Connecting the west coast with the east via the sparsely populated interior of Peninsular Malaysia, the Jungle Train offers one of Asia’s great railway journeys. While the views may not be as expansive as those to be had from the Himalaya narrow-gauge lines, you get to encounter rural Malay life at close quarters and traverse areas of pristine rainforest, riverine plains of rice paddy, towering karst cliffs, rubber and palm oil plantations and numerous rattling river bridges.
Most people begin the trip in the north at Kota Bharu and proceed south as far as Gemas in 9–10 hours. Alternatively, break the journey to make sidetrips to the Taman Negara National Park, explore the Gua Musang Caves complex, or take a jungle river cruise at Dabong.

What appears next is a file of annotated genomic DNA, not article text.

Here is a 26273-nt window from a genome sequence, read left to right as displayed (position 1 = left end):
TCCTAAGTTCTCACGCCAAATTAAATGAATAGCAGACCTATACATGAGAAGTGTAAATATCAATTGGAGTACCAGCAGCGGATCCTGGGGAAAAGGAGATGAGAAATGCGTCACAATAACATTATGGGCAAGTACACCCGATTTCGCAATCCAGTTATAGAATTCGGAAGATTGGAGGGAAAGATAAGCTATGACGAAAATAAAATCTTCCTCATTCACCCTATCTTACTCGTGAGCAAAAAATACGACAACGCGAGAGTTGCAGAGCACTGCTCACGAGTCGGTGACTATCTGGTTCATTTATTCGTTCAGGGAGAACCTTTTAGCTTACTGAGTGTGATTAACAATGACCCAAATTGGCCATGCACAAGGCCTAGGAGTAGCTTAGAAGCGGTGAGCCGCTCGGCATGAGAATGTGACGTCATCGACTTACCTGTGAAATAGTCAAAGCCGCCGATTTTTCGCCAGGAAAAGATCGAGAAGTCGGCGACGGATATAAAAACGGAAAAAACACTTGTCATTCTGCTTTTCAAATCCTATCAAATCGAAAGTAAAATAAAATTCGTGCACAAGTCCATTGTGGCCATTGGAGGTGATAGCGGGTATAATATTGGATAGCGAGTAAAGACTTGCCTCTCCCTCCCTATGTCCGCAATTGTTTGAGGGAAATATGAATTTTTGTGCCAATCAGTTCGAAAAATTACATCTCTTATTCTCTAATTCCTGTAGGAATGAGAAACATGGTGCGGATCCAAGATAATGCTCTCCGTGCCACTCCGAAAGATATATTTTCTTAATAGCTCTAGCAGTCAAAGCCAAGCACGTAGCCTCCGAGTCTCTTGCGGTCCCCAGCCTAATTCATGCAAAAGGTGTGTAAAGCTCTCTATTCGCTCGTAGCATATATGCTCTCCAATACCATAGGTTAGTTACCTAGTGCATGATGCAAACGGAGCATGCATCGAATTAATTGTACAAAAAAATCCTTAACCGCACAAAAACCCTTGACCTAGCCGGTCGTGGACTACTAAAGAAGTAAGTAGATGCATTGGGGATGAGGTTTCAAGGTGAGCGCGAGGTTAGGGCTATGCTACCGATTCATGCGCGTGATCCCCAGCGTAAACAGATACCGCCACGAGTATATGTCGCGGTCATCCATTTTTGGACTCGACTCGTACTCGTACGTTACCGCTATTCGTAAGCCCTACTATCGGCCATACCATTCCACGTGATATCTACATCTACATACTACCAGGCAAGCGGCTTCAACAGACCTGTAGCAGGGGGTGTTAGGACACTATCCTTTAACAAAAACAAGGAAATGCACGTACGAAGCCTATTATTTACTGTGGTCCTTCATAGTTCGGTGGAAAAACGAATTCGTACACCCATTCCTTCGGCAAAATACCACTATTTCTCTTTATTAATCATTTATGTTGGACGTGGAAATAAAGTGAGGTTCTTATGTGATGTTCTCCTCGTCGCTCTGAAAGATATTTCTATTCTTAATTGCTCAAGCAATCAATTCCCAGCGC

As much as the varied tropical landscapes, however, it’s your fellow passengers that really make this trip so memorable. Pausing frequently at backcountry villages and obscure forest halts, the trains provide vital transport for inhabitants of remote areas. You could find yourself sitting next to a family of Orang Asli hunter gatherers, a cheroot-smoking durian grower, or small holder with a basket of chickens bound for market.